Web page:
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My first 20 years as Head Gardener

Arriving here from Tregothnan in 2002 preparing to take over from Michael Taylor in 2004 was daunting to say the least! 

I was to become only the third ever Head Gardener at Trewithen. Jack Skilton began his career as a "Rook Scarer", a real life scarecrow! He went on to become gardener then Head Gardener. Jack was one of the first recipients of the RHS "Long Service" medal first for 40 years then 50, then 60 continuous service from 1904 to 1963.  

In 1964 Michael Taylor took over after working at Bodnant gardens and then went on to receive the RHS "Long service" medal in 2003 also the RHS "Associate of Honour" award.

Then 2004 and my reign begins....

My first 20 years...

With Jack planting and creating what we see today as the "woodland garden" and Michael maintaining it and adding to the collection, I have had the task of embellishing, improving and expanding the "Gardens". It was 12 hectare (30 acres) in 2004 and now with recent developments covers more than 36 hectares (90 acres).


Jack Skilton Head Gardener from 1904 to 1963


Michael Taylor Head Gardener from 1964 to 2003

Endean Bay laurel hedge

The whole garden was divided up using "Cherry Laurel" (Prunus laurocerasus) as high hedging. I gradually reduced then removed the vast majority to allow both light and air into the garden plus open up long lost vistas. This work has had a profound effect on the whole atmosphere of the garden going from dark and overgrown, to light and airy.

Sycamore avenue

Sycamore Avenue 2008

IMG 1977

Sycamore Avenue 2024

The expansion of the garden took in an area south west of the main woodland garden which we call "The Water Gardens". This is a valley with a stream and was our original "Pleasure Grounds"  Up stream we renovated "Eagle Ponds" which first appeared on the Hawkins Landscape plan of 1747. We have taken in and cleared a woodland area "Trebilcock Woods" and installed "Treehenge" using chestnut tree trunks felled in the 1990 gales.

Lower eagle pond before

Lower Eagle ponds during construction 2019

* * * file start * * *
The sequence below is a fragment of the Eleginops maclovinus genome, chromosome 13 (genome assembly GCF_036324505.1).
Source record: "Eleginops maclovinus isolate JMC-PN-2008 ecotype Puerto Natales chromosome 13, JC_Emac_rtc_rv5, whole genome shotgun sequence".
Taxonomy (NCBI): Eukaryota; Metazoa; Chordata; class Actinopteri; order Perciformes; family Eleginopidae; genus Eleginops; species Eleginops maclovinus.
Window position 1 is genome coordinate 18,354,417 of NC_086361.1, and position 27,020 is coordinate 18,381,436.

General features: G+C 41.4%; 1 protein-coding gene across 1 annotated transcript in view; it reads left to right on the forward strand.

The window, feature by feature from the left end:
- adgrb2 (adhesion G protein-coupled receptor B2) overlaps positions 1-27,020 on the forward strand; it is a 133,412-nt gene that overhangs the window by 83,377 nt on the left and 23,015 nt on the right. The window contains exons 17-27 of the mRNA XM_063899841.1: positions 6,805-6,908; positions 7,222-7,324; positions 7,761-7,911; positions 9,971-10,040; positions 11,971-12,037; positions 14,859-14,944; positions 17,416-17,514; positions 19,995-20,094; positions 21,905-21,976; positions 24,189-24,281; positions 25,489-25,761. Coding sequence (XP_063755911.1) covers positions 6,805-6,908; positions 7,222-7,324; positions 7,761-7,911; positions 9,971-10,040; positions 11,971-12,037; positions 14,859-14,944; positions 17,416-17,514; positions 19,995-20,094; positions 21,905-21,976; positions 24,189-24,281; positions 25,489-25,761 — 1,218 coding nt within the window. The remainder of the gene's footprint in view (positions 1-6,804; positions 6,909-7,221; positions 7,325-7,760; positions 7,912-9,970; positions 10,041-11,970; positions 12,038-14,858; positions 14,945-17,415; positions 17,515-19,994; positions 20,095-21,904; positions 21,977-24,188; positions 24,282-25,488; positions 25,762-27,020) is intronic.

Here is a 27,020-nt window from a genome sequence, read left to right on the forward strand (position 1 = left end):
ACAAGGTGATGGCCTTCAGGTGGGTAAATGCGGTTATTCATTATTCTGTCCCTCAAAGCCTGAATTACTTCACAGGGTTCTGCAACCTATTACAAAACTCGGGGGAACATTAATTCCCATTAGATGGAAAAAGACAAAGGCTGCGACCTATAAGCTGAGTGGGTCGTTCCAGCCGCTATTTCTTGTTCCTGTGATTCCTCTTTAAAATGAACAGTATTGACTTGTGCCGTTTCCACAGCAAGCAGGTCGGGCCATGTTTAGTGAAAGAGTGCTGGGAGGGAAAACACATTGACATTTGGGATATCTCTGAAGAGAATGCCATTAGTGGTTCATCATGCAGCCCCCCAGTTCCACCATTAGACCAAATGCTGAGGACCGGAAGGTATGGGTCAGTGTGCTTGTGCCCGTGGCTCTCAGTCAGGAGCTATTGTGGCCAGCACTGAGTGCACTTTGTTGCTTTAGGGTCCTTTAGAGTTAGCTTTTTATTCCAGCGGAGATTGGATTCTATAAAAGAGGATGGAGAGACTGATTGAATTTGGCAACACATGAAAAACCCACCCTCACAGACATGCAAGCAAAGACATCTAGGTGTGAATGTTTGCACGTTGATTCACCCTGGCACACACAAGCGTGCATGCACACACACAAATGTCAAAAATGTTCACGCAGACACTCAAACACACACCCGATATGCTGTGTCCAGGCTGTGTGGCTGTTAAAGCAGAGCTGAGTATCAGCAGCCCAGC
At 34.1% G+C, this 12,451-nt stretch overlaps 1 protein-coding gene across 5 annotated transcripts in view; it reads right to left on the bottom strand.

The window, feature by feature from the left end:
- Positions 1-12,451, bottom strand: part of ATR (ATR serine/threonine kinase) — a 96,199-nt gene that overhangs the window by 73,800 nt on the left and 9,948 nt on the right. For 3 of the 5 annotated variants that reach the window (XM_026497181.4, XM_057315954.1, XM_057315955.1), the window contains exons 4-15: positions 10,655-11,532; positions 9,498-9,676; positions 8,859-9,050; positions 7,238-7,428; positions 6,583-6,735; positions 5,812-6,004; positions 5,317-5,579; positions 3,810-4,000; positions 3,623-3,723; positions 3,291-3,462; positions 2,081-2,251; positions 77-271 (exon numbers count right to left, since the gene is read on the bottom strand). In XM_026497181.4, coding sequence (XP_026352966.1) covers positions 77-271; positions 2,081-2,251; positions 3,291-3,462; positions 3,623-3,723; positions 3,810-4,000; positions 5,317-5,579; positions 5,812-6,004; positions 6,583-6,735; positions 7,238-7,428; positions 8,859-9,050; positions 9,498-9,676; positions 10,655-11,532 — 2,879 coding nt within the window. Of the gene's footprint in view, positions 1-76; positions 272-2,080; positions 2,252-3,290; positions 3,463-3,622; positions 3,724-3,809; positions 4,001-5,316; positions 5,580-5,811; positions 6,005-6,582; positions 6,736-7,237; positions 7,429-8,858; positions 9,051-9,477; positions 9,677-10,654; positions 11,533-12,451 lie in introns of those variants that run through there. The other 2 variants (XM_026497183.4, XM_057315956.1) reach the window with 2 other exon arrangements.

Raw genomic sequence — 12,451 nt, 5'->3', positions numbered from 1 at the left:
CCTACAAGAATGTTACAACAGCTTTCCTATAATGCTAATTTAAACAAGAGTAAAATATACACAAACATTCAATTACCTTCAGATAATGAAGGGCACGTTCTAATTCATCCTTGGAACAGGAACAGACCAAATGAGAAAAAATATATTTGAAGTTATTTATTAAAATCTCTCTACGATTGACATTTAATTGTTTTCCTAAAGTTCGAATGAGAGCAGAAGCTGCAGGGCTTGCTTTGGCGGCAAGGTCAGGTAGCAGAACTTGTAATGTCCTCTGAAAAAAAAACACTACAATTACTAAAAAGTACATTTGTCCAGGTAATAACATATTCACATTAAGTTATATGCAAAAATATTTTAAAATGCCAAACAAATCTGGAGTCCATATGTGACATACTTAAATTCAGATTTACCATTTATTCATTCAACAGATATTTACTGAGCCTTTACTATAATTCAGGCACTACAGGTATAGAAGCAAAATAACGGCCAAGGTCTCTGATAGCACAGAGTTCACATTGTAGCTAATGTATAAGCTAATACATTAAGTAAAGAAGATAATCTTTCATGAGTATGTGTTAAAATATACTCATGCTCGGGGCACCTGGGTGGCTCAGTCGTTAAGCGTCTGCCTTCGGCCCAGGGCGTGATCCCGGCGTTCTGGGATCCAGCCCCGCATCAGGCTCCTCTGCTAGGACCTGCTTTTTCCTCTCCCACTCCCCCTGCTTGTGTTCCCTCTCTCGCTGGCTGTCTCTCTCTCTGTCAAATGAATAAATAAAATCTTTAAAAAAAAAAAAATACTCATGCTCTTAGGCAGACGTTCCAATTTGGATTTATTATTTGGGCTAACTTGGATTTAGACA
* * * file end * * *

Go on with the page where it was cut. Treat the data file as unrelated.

Lower eagle pond after

Lower Eagle ponds completed 2020

Treehenge site pre clearing

Trebilcock woods 2012

Trebilcock Treehenge 2021 13

"Treehenge" in Trebilcock woods 2021

Li River hi res

Two trips to China

I had the fantastic opportunity to travel to China in 2007 looking at Camellia species in the south East from Shanghai all the way down to Guilin. Then, in 2012, I visited Yunnan province in South West China to follow the route of the great plant hunter George Forrest and attend the International Camellia Society congress where I received the "ICS Garden of Excellence" award on behalf of Trewithen.

China 2012 10th 010

Gary collecting the ICS "Garden of Excellence" award

China 2012 6th 015

Camellia lined streets during the congress 2012

Hawkins landscape plan

Using the Hawkins Landscape Plan of 1747 as inspiration, we drew up a Master Plan for the gardens and parks in 2018. This document is the working basis for projects going forward.

The "Vista" radiating from the south side of the house needed addressing. Originally a tree lined avenue that drifted south west over the centuries due to successive plantings and weather events, storms felling trees, meant the avenue effect was lost. Being very brave and with the help from nature in the "Beast from the East" weather front of sub zero temperatures and high winds we "lost" 5 mature beech trees which helped open up the vista. I set about a complete lawn restoration programme of works and invested in a new cylinder mower, with the end result being a striped lawn vista from the south side of the house.

Main lawn resized
Master plan draft march 2018 5

Master Plan working document and the future

Working with the Master plan as inspiration, I am expanding the gardens in all directions. To the North we have completed a "Queens Green Canopy" woodland of establishment planting. To the West we have included "Big downs" a 12 hectare (30 acre) field into my cultivated "Garden" area. Here we have landscaped the field to include clumps of native trees, and will establish meadow plantings and install a "Stone circle" plus outdoor amphitheatre.

To the south I intend on planting an "Ornamental cherry orchard" 

To the south west I will renovate an historic Hazel plantation .

The Estate intends to restore our "Home Farm" buildings which will give me a walled kitchen garden to restore and replant alongside new workshops and propagating facilities.


All this should keep me busy until I get my RHS "long service medal" (half way there already!)